Halloween is right around the corner!  For many children, Halloween is a fun night to dress up, collect candy, and yell “Trick or Treat.” However, for those with selective mutism, Halloween can be a very stressful and anxiety-provoking night (Kotrba, 2015).  Below are three tips to help prepare your individual with selective mutism to change trick-or-treating into a positive Halloween experience. 

The first step is to talk about it. Many individuals with selective mutism like to be prepared and informed about exactly what they experience. This conversation may discuss seeing other individuals in costumes, walking past unfamiliar individuals, walking up to unfamiliar houses, and holding out their basket for candy to strangers.  Some costumes can be pretty fun, but others are kind of scary.  It may be helpful to explain the difference between make-believe and fantasy versus reality. For example, the peer in costume may look like a zombie, but it’s your cousin. This conversation can help take some of the anxiety and the unfamiliarity out of this Halloween experience.

The next step is to make a plan.  In addition to knowing what is about to happen, individuals with selective mutism work well when a plan is in place.  This may include making a map of the neighborhood, planning your trick or treating route, Or even discussing who you’ll be trick or treating with. Sometimes going with familiar people can ease some of the anxiety that they may experience.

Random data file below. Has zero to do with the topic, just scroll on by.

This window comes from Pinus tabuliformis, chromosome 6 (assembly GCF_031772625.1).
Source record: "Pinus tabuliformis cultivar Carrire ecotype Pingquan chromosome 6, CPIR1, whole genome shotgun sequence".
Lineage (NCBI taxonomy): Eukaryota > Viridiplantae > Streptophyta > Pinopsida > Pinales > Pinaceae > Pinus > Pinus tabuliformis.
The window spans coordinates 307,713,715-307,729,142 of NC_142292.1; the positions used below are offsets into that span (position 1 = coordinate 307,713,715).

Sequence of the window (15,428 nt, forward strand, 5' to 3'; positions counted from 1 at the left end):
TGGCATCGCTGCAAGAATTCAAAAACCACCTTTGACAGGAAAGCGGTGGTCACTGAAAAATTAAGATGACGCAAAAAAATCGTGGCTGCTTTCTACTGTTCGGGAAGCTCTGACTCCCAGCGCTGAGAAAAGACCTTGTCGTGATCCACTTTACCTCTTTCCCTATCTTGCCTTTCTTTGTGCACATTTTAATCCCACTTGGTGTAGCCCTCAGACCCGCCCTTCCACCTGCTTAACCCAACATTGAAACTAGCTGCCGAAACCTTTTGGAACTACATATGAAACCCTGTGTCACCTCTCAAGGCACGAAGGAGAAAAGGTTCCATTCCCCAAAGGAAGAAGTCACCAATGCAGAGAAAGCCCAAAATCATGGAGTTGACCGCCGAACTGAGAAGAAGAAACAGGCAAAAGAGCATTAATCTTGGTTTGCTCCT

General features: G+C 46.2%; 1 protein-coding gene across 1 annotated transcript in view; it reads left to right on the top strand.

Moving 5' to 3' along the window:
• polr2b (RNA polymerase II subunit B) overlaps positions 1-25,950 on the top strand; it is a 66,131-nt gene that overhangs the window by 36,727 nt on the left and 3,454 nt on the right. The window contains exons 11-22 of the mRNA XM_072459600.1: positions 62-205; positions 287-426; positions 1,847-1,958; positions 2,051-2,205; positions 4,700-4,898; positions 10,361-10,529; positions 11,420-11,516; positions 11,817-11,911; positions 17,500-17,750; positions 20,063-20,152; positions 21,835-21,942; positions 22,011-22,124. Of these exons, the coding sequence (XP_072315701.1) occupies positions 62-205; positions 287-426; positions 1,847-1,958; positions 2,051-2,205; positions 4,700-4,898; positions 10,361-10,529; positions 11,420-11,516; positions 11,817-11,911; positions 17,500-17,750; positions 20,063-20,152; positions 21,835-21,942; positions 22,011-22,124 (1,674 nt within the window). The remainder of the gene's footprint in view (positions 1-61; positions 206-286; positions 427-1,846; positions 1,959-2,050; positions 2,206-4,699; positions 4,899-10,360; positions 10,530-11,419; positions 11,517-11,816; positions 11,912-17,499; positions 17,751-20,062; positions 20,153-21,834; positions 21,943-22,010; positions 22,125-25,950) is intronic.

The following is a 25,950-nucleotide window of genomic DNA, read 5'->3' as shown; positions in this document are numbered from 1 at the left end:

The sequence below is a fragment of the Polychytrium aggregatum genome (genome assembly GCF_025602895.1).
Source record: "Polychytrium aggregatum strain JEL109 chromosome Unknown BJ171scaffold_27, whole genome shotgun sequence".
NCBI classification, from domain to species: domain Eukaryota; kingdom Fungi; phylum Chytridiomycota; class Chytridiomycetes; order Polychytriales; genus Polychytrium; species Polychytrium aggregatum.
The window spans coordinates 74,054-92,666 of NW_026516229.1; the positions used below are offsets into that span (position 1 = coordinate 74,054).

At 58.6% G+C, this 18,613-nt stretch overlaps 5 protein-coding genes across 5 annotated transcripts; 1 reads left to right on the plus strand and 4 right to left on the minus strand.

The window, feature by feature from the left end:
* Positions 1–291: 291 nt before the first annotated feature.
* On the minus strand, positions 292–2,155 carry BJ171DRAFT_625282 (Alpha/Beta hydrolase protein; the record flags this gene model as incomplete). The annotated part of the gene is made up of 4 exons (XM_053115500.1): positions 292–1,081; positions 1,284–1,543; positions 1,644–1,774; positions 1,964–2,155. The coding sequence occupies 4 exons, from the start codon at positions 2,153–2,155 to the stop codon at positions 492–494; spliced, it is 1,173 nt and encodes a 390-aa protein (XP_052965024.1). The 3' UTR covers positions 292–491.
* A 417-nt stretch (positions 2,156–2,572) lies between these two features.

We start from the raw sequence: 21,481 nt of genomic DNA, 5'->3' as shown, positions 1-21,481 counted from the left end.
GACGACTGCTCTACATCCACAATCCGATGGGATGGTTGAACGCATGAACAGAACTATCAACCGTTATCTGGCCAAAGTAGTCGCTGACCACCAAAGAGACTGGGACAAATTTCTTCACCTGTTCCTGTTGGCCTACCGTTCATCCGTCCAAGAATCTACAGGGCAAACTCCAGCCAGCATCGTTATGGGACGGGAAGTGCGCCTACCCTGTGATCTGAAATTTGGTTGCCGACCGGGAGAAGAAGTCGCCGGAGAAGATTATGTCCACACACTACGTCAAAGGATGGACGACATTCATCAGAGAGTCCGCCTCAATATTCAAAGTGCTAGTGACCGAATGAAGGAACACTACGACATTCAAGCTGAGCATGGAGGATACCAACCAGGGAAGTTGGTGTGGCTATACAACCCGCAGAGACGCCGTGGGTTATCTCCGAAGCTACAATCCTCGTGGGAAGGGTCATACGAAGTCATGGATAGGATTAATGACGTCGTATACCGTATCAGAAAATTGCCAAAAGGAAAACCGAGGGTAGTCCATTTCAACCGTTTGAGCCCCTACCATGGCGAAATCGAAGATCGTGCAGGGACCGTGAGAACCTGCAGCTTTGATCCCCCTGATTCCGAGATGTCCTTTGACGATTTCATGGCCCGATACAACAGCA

The final step is to practice. For those who can be verbal, rehearsing what to say and practicing going up to their door or reading a script may help ease some of their concerns. For those non-verbal, practicing holding their bucket out to collect the candy would be very helpful. One site recommends handing out a card with the words trick or treats on it. This would serve as a way for the individual to still engage in trick-or-treating while spreading awareness of selective mutism.  This would also decrease the expectation and the pressure for this individual to speak at this time.  Overall, talking, making a plan, and practicing in advance can help reduce the overall stress and anxiety placed on Halloween, thus making it a positive experience (Kotrba, 2015). 

Author

Jessica LaMont, M.S., LBS

Reference 

Kotrba, A (2015). Preparing for Halloween. https://myemail.constantcontact.com/Successful-trick-or-treating—-with-Selective-Mutism-.html?soid=1105980874426&aid=w8ptyFUoYBQ